This is a story about a son who did everything within his power to become an exceptional college football player and an exemplary young man.
It's also a story about a father who did the same, so his son would have those opportunities.
Listed generously at 5 feet 10 inches and 195 pounds, former Cimarron-Memorial standout Eddie Wide III doesn't possess the physical prowess one normally associates with a 1,000-yard running back, which he was last season at Utah. He does not possess the sort of shoulders that can batter rams. His is a physique one normally associates with football players who will do anything and everything to help their teams win, such as cover kicks and launch their bodies at anything that moves.
On Sept. 10, with the Utes leading his hometown and suddenly obstinate UNLV Rebels only 17-10 in the last minute before halftime, Eddie Wide III, the same guy who rushed for 1,068 yards and averaged 5.3 yards per carry and set a school record with six consecutive 100-yard rushing games after starting running back Matt Asiata tore knee ligaments -- the same guy who would score two touchdowns for the Utes in that very game -- did a little something extra to help his team win.
He volunteered to cover a punt. He launched his body at the Rebels' Sidney Hodge. There was a massive collision, and Hodge fumbled.
Wide not only made the hit, he recovered the loose ball.
On the next play, Terrance Cain threw a 20-yard touchdown pass to Jereme Brooks to make it 17-10 at halftime. It was 38-10 at the end, after Wide scored on a 13-yard run.
At Utah, Wide left and Wide right are good things. So is Wide running up the middle of the defense after receiving a shovel pass.
"When Matt went down last year, Eddie was the biggest reason we had success," Utes coach Kyle Whittingham says. "Sharing time with Matt this year, Eddie's been very unselfish and a complete team guy."
Give Eddie Wide Jr., a former UNLV backup running back under Wayne Nunnely, a little credit for that. He had raised his only son, by himself, since Eddie III was 18 months old, when he and Eddie's mother divorced. He raised Eddie's two older sisters, Shanta and Calais, too. "He sure did," Eddie III said. "He just gave us a lot of support, taught us how to grow up, gave us a start on the right path."
I know a lot of guys and a very special gal whose papas were rolling stones. But Eddie Wide Jr. laid his hat in the same place every night. He made a home for his kids, for Eddie III and his sisters, and it was a good home.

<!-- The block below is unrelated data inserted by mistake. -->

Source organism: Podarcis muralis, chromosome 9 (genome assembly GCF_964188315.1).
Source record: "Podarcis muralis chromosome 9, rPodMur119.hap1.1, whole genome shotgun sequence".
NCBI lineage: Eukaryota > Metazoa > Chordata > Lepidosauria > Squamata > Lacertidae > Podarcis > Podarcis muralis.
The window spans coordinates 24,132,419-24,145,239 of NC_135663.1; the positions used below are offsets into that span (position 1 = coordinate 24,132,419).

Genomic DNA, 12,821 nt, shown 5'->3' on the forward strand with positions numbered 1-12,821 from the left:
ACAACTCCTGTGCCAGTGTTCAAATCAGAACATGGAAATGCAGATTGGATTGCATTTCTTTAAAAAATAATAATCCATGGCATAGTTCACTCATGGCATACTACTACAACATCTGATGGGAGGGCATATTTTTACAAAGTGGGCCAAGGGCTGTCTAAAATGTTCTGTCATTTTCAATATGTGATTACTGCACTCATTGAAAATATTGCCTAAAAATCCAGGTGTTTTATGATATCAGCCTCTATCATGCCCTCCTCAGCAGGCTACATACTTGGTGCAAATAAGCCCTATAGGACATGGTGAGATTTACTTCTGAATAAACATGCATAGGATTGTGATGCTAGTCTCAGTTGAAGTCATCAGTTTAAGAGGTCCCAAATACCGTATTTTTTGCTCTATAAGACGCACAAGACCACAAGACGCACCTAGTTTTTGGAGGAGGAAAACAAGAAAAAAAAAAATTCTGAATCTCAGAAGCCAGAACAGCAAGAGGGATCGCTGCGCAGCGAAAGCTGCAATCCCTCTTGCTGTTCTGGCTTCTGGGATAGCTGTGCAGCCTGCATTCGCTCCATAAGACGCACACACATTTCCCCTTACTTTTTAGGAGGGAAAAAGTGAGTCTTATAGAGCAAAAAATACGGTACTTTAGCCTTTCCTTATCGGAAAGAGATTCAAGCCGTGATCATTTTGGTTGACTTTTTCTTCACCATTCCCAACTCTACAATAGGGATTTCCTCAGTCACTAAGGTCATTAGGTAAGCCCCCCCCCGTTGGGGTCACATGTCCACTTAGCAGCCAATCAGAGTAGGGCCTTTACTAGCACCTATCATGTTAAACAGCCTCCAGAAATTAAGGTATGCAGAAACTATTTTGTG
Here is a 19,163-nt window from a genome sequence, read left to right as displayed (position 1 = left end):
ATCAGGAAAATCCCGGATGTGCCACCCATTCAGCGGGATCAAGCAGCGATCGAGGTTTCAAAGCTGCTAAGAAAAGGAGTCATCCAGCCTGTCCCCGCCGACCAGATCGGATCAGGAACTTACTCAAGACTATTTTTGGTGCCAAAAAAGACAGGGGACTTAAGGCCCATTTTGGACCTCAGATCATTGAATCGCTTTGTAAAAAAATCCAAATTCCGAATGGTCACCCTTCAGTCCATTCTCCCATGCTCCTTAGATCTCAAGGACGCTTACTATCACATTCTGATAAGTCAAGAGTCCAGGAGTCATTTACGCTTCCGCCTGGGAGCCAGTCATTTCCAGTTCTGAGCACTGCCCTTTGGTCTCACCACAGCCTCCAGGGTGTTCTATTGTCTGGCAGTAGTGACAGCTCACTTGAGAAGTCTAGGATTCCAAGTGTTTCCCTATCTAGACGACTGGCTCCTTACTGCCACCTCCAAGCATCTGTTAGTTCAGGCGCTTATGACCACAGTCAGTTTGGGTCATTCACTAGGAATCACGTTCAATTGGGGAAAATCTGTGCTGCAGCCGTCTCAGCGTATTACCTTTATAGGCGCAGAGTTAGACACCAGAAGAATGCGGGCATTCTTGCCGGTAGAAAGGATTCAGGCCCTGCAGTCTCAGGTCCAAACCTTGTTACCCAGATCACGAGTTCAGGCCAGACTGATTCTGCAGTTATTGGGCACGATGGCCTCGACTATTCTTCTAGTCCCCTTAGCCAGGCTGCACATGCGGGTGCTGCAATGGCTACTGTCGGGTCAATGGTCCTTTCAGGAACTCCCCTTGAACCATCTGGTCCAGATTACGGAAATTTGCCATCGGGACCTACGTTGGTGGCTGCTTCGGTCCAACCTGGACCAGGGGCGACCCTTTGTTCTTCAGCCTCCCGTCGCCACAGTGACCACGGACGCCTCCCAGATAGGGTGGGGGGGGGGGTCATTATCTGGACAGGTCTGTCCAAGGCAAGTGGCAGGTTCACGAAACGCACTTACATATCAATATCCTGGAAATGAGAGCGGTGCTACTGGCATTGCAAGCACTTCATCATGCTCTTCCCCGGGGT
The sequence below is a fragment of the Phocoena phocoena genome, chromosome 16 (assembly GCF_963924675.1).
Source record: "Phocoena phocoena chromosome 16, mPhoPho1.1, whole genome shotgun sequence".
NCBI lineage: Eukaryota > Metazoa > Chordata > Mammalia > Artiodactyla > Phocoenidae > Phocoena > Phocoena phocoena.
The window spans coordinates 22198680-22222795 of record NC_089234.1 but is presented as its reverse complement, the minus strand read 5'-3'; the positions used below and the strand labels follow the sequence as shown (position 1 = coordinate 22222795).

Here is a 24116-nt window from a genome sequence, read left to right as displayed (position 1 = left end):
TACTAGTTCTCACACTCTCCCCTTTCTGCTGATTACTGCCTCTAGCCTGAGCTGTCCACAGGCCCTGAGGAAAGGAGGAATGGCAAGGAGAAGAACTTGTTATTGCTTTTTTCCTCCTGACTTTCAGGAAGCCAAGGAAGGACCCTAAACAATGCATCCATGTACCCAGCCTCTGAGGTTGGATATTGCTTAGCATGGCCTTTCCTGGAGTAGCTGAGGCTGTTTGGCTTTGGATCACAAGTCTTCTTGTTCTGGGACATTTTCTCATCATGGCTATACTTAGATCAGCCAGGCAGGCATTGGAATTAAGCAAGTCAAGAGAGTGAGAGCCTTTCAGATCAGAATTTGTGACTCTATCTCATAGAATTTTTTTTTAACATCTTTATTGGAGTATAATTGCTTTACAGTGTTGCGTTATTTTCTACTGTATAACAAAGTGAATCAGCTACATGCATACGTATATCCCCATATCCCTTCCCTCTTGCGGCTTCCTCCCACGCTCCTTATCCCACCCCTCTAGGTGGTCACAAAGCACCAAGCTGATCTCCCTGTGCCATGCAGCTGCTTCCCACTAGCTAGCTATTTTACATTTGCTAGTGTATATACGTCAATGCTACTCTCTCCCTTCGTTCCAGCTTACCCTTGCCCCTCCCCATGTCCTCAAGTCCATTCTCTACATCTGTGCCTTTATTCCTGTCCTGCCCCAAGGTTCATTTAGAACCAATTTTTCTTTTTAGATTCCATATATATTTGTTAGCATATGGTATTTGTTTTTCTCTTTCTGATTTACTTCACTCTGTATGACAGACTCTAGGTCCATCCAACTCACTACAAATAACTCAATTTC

Eddie Jr. said when it comes to your kids, you do what you have to do. He never considered it a hardship. Except the part about not having a car and riding the bus with small children. That, he admits, was a hardship.
"I made sure they had the necessities," said Eddie Jr., a former personal trainer at Caesars Palace who became a probation officer when Eddie III was in fourth grade. "They made it easy for me. They were good kids. At Christmas, they were always appreciative of whatever they got."
Eddie was easier to raise because of that father-son thing. Eddie Jr. could teach his girls how to fight. He couldn't teach them how to be girls. Sometimes, Eddie III would lend his father a hand, especially when it came to little sister Mariah, who lived with Eddie's mother.
Eddie Jr. tells a story about Eddie III hanging out with his high school pals. They'd make plans to go to a movie, and then Mariah would say she wanted to go, too. And then Eddie would talk his pals, maybe a dozen or more, into going to a movie that was more suitable for Mariah, who is nine years younger. Suffice it to say, Eddie III has seen more animated features than Hanna or Barbera.
When I asked about the most important thing his dad taught him growing up, he paused, as if he wanted to come up with just the right answer, just the right words, just the right way to say thanks to his old man. Then he did.
"I've learned everything from him."
Las Vegas Review-Journal columnist Ron Kantowski can be reached at firstname.lastname@example.org or 702-383-0352.